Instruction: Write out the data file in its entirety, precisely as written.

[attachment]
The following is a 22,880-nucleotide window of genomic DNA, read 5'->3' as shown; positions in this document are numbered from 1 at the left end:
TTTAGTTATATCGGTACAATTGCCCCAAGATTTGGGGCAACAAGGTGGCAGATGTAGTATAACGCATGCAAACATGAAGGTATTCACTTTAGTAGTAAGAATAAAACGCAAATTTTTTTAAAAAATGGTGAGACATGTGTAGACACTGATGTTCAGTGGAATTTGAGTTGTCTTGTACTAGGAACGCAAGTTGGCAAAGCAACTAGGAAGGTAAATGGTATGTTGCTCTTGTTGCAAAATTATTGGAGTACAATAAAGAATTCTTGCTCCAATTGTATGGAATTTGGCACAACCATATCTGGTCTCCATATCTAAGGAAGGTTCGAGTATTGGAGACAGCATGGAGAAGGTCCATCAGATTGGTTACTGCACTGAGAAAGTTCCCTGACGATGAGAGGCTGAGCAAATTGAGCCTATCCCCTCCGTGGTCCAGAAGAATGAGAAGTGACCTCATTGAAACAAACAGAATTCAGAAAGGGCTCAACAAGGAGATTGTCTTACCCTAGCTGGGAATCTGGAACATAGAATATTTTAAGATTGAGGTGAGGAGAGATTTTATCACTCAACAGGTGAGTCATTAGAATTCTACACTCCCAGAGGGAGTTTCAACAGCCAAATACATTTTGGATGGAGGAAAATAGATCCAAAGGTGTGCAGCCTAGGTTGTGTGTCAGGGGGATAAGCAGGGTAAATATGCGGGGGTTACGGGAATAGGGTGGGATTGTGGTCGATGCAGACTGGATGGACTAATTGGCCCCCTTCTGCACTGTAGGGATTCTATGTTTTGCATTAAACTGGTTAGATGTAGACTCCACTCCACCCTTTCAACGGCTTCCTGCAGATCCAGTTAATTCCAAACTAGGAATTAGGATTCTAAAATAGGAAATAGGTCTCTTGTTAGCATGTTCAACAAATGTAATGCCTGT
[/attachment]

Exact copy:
The following is a 22,880-nucleotide window of genomic DNA, read 5'->3' as shown; positions in this document are numbered from 1 at the left end:
TTTAGTTATATCGGTACAATTGCCCCAAGATTTGGGGCAACAAGGTGGCAGATGTAGTATAACGCATGCAAACATGAAGGTATTCACTTTAGTAGTAAGAATAAAACGCAAATTTTTTTAAAAAATGGTGAGACATGTGTAGACACTGATGTTCAGTGGAATTTGAGTTGTCTTGTACTAGGAACGCAAGTTGGCAAAGCAACTAGGAAGGTAAATGGTATGTTGCTCTTGTTGCAAAATTATTGGAGTACAATAAAGAATTCTTGCTCCAATTGTATGGAATTTGGCACAACCATATCTGGTCTCCATATCTAAGGAAGGTTCGAGTATTGGAGACAGCATGGAGAAGGTCCATCAGATTGGTTACTGCACTGAGAAAGTTCCCTGACGATGAGAGGCTGAGCAAATTGAGCCTATCCCCTCCGTGGTCCAGAAGAATGAGAAGTGACCTCATTGAAACAAACAGAATTCAGAAAGGGCTCAACAAGGAGATTGTCTTACCCTAGCTGGGAATCTGGAACATAGAATATTTTAAGATTGAGGTGAGGAGAGATTTTATCACTCAACAGGTGAGTCATTAGAATTCTACACTCCCAGAGGGAGTTTCAACAGCCAAATACATTTTGGATGGAGGAAAATAGATCCAAAGGTGTGCAGCCTAGGTTGTGTGTCAGGGGGATAAGCAGGGTAAATATGCGGGGGTTACGGGAATAGGGTGGGATTGTGGTCGATGCAGACTGGATGGACTAATTGGCCCCCTTCTGCACTGTAGGGATTCTATGTTTTGCATTAAACTGGTTAGATGTAGACTCCACTCCACCCTTTCAACGGCTTCCTGCAGATCCAGTTAATTCCAAACTAGGAATTAGGATTCTAAAATAGGAAATAGGTCTCTTGTTAGCATGTTCAACAAATGTAATGCCTGT